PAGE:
Adolescents' Stigma Attitudes Toward Internalizing and Externalizing Disorders

Published in: Clinical Psychological Science, v. 4, no. 4, July 2016, p. 704-717, doi:10.1177/2167702616646314

Posted on RAND.org on March 15, 2017

by Anna S. Lau, Sisi Guo, William Tsai, Julie Nguyen, Hannah Nguyen, Victoria K. Ngo, Bahr Weiss

Read More

Access further information on this document at Clinical Psychological Science

This article was published outside of RAND. The full text of the article can be found at the link above.

Objective

This study examined predictors of stigma attitudes toward common youth emotional behavioral problems to test the hypothesis that interdependent cultural values would be associated with differential stigma towards externalizing versus internalizing disorders. Furthermore, we examined whether problem-specific stigma attitudes would predict adolescent's own self-reported manifestations of distress.

Method

1224 Vietnamese American and European American adolescents completed measures of social distance stigma attitudes in response to vignettes depicting youth with internalizing (depression, social anxiety, somatization) and externalizing (alcohol use, aggressive behaviors, delinquency) disorders. A subset of 676 youth also provided self-reports on their own adjustment prospectively over six months.

Results

Measurement models revealed clear separation of negatively correlated factors assessing stigma toward externalizing versus internalizing problems. Values related to family interdependence were significantly associated with greater tolerance of internalizing disorders and lower tolerance of externalizing disorders. Stigma towards internalizing disorders was associated with lower concurrent self-reported internalizing symptoms, whereas stigma towards externalizing symptoms was associated with lower concurrent externalizing symptoms and greater decreases in externalizing symptoms over time.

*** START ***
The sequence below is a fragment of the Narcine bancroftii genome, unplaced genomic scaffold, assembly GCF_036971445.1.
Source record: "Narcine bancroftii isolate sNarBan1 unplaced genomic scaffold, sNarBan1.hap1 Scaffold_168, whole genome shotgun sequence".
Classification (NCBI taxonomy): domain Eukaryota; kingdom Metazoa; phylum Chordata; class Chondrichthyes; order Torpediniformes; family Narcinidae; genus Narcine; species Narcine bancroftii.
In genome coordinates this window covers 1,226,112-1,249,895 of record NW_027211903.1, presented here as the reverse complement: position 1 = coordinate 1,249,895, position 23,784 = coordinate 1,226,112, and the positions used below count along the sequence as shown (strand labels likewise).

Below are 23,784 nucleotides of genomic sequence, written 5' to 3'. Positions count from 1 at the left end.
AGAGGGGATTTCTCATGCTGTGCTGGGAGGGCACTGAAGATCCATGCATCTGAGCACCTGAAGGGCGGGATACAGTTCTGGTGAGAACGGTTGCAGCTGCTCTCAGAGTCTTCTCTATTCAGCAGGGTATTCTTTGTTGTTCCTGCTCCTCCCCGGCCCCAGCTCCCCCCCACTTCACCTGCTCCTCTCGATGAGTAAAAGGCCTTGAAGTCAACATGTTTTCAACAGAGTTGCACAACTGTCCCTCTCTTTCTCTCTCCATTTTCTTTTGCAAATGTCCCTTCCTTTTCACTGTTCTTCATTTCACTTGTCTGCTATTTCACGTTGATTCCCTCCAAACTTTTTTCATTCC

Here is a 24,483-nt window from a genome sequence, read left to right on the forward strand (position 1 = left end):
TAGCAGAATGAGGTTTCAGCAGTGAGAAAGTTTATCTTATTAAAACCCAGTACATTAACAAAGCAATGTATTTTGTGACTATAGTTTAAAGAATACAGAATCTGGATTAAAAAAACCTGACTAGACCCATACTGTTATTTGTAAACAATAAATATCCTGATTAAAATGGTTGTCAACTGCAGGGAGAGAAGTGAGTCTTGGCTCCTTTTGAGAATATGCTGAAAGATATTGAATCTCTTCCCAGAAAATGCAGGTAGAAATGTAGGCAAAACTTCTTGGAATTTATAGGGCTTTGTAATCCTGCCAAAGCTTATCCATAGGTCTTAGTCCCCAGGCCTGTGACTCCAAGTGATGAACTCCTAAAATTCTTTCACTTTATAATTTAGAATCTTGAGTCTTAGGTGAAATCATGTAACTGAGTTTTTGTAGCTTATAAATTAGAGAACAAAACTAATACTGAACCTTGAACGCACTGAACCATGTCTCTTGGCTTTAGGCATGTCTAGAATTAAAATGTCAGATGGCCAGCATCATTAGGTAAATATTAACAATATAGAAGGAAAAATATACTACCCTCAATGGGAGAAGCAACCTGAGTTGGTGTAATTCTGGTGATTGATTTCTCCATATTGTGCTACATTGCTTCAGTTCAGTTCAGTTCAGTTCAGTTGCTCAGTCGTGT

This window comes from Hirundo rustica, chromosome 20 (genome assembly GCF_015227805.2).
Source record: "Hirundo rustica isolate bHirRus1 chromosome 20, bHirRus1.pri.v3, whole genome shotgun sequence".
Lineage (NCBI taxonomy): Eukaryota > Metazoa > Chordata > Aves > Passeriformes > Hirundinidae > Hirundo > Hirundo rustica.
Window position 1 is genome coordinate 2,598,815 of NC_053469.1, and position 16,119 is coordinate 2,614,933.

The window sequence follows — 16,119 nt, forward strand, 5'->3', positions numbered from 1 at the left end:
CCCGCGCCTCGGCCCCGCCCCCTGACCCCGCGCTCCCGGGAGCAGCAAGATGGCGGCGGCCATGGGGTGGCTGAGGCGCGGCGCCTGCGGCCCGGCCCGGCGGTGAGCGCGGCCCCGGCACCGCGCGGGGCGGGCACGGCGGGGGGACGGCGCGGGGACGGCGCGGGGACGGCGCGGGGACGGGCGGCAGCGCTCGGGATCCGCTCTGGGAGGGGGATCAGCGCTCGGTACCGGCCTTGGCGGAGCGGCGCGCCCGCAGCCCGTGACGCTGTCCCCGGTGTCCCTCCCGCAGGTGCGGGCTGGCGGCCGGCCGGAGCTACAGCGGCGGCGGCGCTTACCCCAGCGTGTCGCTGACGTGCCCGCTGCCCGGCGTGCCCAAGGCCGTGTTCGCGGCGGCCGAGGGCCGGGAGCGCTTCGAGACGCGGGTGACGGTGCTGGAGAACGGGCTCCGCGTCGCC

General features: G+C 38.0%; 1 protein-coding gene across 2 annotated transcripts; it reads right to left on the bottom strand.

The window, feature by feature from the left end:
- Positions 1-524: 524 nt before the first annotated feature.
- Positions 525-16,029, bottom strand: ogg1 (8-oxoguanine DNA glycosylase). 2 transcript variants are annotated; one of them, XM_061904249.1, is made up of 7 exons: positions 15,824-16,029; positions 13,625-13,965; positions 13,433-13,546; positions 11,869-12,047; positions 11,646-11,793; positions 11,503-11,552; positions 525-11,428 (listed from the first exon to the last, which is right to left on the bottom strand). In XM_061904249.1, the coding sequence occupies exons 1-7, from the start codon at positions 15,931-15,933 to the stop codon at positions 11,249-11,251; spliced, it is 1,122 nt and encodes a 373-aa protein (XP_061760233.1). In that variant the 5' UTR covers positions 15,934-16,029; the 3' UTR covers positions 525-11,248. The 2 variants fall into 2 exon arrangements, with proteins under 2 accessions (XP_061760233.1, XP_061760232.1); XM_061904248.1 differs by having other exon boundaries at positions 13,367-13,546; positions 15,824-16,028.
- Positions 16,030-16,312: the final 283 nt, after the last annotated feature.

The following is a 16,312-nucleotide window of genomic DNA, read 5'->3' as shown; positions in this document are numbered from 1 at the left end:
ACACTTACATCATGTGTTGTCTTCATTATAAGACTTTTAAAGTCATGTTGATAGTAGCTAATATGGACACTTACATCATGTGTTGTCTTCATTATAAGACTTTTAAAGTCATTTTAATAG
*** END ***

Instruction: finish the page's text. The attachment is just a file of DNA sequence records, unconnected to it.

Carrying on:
Conclusions

The results of the study suggest that stigma attitudes are differentiated by problem type and may represent one cultural factor shaping distress manifestations.

This report is part of the RAND Corporation External publication series. Many RAND studies are published in peer-reviewed scholarly journals, as chapters in commercial books, or as documents published by other organizations.

Our mission to help improve policy and decisionmaking through research and analysis is enabled through our core values of quality and objectivity and our unwavering commitment to the highest level of integrity and ethical behavior. To help ensure our research and analysis are rigorous, objective, and nonpartisan, we subject our research publications to a robust and exacting quality-assurance process; avoid both the appearance and reality of financial and other conflicts of interest through staff training, project screening, and a policy of mandatory disclosure; and pursue transparency in our research engagements through our commitment to the open publication of our research findings and recommendations, disclosure of the source of funding of published research, and policies to ensure intellectual independence. For more information, visit www.rand.org/about/principles.

The RAND Corporation is a nonprofit institution that helps improve policy and decisionmaking through research and analysis. RAND's publications do not necessarily reflect the opinions of its research clients and sponsors.